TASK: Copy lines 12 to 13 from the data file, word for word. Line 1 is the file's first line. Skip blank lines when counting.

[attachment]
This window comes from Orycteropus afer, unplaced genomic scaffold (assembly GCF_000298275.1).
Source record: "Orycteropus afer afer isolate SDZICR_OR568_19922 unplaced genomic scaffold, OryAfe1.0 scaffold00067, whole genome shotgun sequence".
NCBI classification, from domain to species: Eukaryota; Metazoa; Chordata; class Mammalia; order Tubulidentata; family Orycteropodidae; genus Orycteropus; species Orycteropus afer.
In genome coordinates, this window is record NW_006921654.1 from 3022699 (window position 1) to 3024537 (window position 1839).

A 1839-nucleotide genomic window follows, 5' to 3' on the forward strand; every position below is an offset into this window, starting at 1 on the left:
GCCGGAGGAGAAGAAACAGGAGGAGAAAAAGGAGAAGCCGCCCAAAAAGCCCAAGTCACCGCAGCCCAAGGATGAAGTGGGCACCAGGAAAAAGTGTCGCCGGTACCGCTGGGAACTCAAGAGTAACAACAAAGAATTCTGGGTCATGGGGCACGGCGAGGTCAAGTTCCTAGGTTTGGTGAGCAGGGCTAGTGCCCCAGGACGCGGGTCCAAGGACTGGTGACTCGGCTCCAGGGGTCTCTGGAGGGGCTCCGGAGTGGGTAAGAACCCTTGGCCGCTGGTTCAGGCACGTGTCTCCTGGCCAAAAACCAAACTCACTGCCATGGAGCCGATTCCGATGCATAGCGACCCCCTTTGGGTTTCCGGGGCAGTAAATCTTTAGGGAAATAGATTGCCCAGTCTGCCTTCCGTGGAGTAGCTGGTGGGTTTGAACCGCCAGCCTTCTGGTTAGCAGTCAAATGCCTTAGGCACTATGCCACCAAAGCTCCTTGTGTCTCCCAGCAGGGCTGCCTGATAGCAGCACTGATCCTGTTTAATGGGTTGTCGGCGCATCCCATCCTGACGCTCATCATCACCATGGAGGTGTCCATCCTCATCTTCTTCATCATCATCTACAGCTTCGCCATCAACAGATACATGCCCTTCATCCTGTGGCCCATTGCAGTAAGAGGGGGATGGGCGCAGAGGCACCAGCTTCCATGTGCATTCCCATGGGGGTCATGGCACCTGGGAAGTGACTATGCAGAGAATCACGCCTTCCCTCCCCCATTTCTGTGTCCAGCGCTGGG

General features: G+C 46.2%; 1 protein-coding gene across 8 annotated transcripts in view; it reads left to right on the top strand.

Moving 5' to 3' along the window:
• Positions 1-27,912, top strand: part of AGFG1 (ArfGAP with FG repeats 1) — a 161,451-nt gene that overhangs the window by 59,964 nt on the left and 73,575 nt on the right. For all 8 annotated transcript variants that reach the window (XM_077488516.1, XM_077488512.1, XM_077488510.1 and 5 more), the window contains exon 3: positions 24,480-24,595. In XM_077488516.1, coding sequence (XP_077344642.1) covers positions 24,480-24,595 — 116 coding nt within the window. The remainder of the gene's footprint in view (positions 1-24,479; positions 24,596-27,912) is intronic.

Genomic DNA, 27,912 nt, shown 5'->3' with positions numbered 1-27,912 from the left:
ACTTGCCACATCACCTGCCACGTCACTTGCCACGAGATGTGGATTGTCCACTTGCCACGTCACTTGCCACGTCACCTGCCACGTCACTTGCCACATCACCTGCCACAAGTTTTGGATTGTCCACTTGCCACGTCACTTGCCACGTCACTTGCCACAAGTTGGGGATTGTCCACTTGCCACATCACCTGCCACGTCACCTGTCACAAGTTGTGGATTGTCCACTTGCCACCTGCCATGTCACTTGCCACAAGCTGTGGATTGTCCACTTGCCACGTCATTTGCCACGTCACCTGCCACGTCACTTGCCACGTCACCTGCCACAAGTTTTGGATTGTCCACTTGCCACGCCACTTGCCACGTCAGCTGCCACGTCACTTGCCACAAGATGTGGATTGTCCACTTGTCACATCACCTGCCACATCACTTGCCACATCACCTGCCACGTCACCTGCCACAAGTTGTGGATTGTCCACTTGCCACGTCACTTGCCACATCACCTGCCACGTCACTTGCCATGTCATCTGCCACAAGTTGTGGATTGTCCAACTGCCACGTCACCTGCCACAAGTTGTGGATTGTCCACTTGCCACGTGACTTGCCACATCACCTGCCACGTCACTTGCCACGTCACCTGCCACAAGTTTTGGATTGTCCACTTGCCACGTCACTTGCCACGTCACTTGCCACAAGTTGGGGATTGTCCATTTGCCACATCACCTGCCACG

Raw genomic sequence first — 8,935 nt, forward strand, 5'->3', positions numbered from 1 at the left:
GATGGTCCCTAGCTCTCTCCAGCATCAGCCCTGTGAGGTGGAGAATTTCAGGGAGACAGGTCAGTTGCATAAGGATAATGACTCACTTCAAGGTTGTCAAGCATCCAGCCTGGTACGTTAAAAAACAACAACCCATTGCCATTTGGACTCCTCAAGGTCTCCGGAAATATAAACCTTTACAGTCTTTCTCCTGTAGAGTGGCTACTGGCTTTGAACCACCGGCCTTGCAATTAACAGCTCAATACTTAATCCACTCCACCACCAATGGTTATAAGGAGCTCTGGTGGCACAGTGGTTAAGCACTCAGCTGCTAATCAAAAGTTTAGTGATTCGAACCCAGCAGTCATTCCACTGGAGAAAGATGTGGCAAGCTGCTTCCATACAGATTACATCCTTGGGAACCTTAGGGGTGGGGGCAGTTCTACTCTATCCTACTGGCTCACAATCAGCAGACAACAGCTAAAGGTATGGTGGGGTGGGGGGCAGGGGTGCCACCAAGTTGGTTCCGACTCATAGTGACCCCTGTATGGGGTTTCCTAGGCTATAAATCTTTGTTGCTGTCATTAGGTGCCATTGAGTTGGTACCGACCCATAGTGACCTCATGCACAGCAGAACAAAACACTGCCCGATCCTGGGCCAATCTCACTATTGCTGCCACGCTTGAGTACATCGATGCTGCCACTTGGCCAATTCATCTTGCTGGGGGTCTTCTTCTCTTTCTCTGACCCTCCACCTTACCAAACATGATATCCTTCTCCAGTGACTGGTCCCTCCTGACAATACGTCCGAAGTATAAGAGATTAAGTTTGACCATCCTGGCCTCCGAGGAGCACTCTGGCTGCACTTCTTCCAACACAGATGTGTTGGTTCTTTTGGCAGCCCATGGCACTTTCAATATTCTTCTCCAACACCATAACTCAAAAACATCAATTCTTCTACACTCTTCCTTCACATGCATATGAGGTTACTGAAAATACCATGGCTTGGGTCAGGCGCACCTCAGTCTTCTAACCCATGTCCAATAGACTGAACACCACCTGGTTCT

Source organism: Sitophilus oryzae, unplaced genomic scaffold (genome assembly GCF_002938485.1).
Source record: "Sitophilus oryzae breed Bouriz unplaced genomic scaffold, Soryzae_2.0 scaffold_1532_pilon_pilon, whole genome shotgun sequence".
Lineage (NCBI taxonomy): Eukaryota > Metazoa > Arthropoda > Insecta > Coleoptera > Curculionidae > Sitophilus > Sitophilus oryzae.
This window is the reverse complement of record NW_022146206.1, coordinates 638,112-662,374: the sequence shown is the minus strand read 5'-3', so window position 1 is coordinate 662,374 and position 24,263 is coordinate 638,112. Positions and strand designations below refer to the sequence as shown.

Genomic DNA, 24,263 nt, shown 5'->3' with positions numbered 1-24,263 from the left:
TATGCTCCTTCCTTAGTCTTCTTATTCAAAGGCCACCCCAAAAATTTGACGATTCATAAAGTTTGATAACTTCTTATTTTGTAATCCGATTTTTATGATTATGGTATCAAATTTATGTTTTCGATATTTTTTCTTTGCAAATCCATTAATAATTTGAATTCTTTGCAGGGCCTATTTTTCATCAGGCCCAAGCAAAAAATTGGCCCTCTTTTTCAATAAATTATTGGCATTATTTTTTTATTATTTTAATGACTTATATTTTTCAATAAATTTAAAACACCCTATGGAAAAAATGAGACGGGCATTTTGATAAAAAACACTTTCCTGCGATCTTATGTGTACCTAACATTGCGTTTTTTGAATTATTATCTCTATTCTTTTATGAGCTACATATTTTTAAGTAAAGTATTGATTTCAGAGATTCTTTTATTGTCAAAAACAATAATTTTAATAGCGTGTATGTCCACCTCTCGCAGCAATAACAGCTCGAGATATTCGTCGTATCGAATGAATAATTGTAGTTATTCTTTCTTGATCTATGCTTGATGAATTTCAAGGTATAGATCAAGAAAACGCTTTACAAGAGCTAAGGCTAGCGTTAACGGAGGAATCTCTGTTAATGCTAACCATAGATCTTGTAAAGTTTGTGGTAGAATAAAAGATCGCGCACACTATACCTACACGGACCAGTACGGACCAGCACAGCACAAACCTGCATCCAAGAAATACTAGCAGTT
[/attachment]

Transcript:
Raw genomic sequence first — 8,935 nt, forward strand, 5'->3', positions numbered from 1 at the left:
GATGGTCCCTAGCTCTCTCCAGCATCAGCCCTGTGAGGTGGAGAATTTCAGGGAGACAGGTCAGTTGCATAAGGATAATGACTCACTTCAAGGTTGTCAAGCATCCAGCCTGGTACGTTAAAAAACAACAACCCATTGCCATTTGGACTCCTCAAGGTCTCCGGAAATATAAACCTTTACAGTCTTTCTCCTGTAGAGTGGCTACTGGCTTTGAACCACCGGCCTTGCAATTAACAGCTCAATACTTAATCCACTCCACCACCAATGGTTATAAGGAGCTCTGGTGGCACAGTGGTTAAGCACTCAGCTGCTAATCAAAAGTTTAGTGATTCGAACCCAGCAGTCATTCCACTGGAGAAAGATGTGGCAAGCTGCTTCCATACAGATTACATCCTTGGGAACCTTAGGGGTGGGGGCAGTTCTACTCTATCCTACTGGCTCACAATCAGCAGACAACAGCTAAAGGTATGGTGGGGTGGGGGGCAGGGGTGCCACCAAGTTGGTTCCGACTCATAGTGACCCCTGTATGGGGTTTCCTAGGCTATAAATCTTTGTTGCTGTCATTAGGTGCCATTGAGTTGGTACCGACCCATAGTGACCTCATGCACAGCAGAACAAAACACTGCCCGATCCTGGGCCAATCTCACTATTGCTGCCACGCTTGAGTACATCGATGCTGCCACTTGGCCAATTCATCTTGCTGGGGGTCTTCTTCTCTTTCTCTGACCCTCCACCTTACCAAACATGATATCCTTCTCCAGTGACTGGTCCCTCCTGACAATACGTCCGAAGTATAAGAGATTAAGTTTGACCATCCTGGCCTCCGAGGAGCACTCTGGCTGCACTTCTTCCAACACAGATGTGTTGGTTCTTTTGGCAGCCCATGGCACTTTCAATATTCTTCTCCAACACCATAACTCAAAAACATCAATTCTTCTACACTCTTCCTTCACATGCATATGAGGTTACTGAAAATACCATGGCTTGGGTCAGGCGCACCTCAGTCTTCTAACCCATGTCCAATAGACTGAACACCACCTGGTTCT